Loved reading all your reviews – – but I’m with Nicole and Kate. I especially agree with what Kate says “This will resonate with any daughter who has ever had a difficult relationship with her mother.”. Yes.

    **spoiler alert**

    One of the people in my book club speculated that the mother was not actually there in the hospital room with Lucy, but was rather Lucy’s thoughts or a feverish hallucination. The person made some very good observations about why she thought that might be the case . . .however, I would need to re-read the book to see if I thought that was plausible or not. I will say it made for a GREAT book group discussion. I’m wondering if that crossed anyone’s mind . . .

    Liked by 1 person

    August 9, 2016
    • That’s an interesting theory. I can see how that might be true since much of it felt very dream-like. I don’t think we’re very different in our reviews. We all liked it a lot. It was a 4-star book for me but I had to take off some points based on the rating system we are using here. I think it was brilliantly done and my ratings for this particular feature don’t necessarily match up with how much I actually liked the book.

      Like

      August 9, 2016
    • I’d like to add that while this was the first review we posted, it wasn’t the first book I read. Two of the other books were particularly original and creative. So while I might have liked this book more than earlier ones I had read, it wasn’t as strong in terms of originality (which is counted highly in our rating system). It’s been tough because I’ve read and really liked all 5 of my books to date–forcing me to be super picky in my ratings in order to be able to rank them. This was the most emotionally impactful book for me -so far.

      Liked by 1 person

      August 9, 2016
    • Re: Spoiler Alert – OOOH I had not thought of that. I love that idea. If I ever reread this I’m going to go in with that scenario in mind.

      Liked by 1 person

      August 9, 2016
  2. I did enjoy this one though I don’t see it making the short list for the reason Jen mentioned – that it didnt feel particularly original in its plotting. Also agree with Kate that there is a lot that is unsaid in this novel particularly about the woman’s relationship with her father. I kept wondering if sexual abuse was being hinted at?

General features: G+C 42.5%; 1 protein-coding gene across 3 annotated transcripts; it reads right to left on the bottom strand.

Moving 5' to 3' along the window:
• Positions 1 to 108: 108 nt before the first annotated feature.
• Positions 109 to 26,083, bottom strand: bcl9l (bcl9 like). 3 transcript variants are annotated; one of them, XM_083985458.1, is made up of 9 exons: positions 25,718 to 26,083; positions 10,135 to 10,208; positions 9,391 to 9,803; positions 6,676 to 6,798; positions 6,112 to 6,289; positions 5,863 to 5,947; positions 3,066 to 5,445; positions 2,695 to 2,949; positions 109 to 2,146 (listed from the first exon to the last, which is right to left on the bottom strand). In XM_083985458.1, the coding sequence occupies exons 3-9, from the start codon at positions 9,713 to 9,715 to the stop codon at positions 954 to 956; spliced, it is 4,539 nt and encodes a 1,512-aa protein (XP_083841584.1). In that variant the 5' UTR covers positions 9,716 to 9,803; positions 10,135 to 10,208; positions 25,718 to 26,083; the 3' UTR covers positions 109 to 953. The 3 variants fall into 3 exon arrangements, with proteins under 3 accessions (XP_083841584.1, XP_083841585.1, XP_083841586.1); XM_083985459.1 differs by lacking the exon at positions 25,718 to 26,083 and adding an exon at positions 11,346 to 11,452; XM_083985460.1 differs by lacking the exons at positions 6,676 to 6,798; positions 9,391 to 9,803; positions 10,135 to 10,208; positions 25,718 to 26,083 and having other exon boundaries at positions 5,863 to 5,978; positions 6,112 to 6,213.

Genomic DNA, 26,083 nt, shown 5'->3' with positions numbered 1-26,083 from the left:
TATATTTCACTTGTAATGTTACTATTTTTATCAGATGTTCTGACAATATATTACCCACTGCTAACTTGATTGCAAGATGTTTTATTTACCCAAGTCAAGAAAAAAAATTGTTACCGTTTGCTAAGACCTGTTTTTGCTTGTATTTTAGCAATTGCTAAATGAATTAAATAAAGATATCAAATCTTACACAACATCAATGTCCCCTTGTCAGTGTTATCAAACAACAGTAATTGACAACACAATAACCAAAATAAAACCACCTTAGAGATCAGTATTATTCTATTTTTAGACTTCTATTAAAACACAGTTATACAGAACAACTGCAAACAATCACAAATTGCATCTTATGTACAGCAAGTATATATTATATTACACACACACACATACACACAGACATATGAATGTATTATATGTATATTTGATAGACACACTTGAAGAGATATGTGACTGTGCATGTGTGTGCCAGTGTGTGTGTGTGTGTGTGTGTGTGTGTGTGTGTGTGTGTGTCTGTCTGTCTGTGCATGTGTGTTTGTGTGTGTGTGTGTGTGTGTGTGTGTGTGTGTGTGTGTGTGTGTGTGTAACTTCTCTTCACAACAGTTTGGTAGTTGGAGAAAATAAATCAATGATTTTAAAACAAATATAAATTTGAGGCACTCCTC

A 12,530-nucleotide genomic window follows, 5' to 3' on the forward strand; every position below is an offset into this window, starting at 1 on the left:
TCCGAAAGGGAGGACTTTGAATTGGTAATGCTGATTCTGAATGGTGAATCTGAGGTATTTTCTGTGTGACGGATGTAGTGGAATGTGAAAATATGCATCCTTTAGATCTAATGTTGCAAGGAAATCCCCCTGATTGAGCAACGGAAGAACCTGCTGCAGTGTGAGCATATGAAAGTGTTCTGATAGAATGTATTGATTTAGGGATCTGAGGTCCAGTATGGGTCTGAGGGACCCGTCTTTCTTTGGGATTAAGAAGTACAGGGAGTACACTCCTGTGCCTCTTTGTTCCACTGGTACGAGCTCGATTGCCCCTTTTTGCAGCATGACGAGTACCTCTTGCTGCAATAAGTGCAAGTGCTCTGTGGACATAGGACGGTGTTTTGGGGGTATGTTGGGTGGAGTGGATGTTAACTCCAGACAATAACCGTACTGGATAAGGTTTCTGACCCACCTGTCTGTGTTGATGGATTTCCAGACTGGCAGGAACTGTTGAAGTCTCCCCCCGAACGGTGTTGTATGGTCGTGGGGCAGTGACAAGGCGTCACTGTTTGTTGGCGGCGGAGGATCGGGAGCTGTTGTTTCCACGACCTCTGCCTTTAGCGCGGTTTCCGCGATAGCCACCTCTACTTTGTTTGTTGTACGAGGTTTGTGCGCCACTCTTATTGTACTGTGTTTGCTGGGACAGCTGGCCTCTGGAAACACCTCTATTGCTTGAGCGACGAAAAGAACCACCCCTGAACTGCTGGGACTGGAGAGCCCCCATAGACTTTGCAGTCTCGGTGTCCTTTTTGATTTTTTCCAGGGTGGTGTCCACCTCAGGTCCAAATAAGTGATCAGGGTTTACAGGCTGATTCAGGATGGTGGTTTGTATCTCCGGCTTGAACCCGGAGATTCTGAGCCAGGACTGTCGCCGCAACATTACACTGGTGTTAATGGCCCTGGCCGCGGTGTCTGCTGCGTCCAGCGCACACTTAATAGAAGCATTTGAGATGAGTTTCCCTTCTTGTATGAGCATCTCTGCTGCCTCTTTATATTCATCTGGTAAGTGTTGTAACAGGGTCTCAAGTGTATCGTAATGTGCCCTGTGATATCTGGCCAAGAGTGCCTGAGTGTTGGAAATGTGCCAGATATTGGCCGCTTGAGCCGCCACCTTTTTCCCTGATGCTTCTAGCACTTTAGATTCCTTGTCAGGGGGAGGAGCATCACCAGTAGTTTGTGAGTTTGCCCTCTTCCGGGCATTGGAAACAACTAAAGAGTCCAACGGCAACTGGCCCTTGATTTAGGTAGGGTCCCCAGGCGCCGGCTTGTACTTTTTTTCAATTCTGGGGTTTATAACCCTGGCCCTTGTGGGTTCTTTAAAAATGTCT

Liked by 1 person

    August 10, 2016
    • I wondered that too. There was a lot left unsaid about that relationship

      Liked by 1 person

      August 10, 2016
  3. Scott #

    Although this was a compelling work, I thought it was weak. It went in every direction possible (coming-of-age, mother-daughter, parent, marriage, AIDS, divorce) without being illuminating or insightful. I like Strout a great deal, but she’s resting on her laurels here.

    Liked by 1 person

    August 14, 2016
    • that’s interesting. She does go in many different directions but for me, at heart it was about a mother-daughter relationship and how that relationship and love impacted many other things. I have to give some thought about whether I found it particularly insightful or illuminating and if so what insights I drew from it. I think I agree with you but I have to reflect on it a little more. That said, it’s not one of the books that would have made my personal longlist and since I’ve now read most of the longlist, it most likely won’t make my shortlist.

      Like

      August 14, 2016
      • Scott #

        The relationship of Lucy with her mother was clearly the centerpiece. The arrival (at the request of Lucy’s husband), the gossip (insight into Lucy’s background and upbringing), her mother’s sudden departure (despite Lucy’s possible surgery), coupled with her mother’s deathbed request for Lucy to depart don’t add up to much.

        Liked by 1 person

        August 14, 2016
      • Did you see Anita’s comment earlier? It’s an interesting theory that would perhaps make all those departures make more sense.

        Like

        August 14, 2016
    • have you read Work Like Any Other? I’m really liked it but it also tried to tackle many different things. I’ll wait until we post that review before saying more about it but I suspect you might feel the same way about that one.

      Like

      August 14, 2016
      • Scott #

        Funny you should mention this book. It’s next on my list.

        Liked by 1 person

        August 14, 2016
      • I will be curious to see what you think of it. It was very different from this one and has been one of my favorites so far but the author also introduces a lot of elements that aren’t necessarily part of the main plot.

        Like

        August 14, 2016
  4. dew #

    i think it is more than mother- daughter relationship. Ii mainly deals with the depression and lonlines.

    Liked by 1 person

    August 22, 2016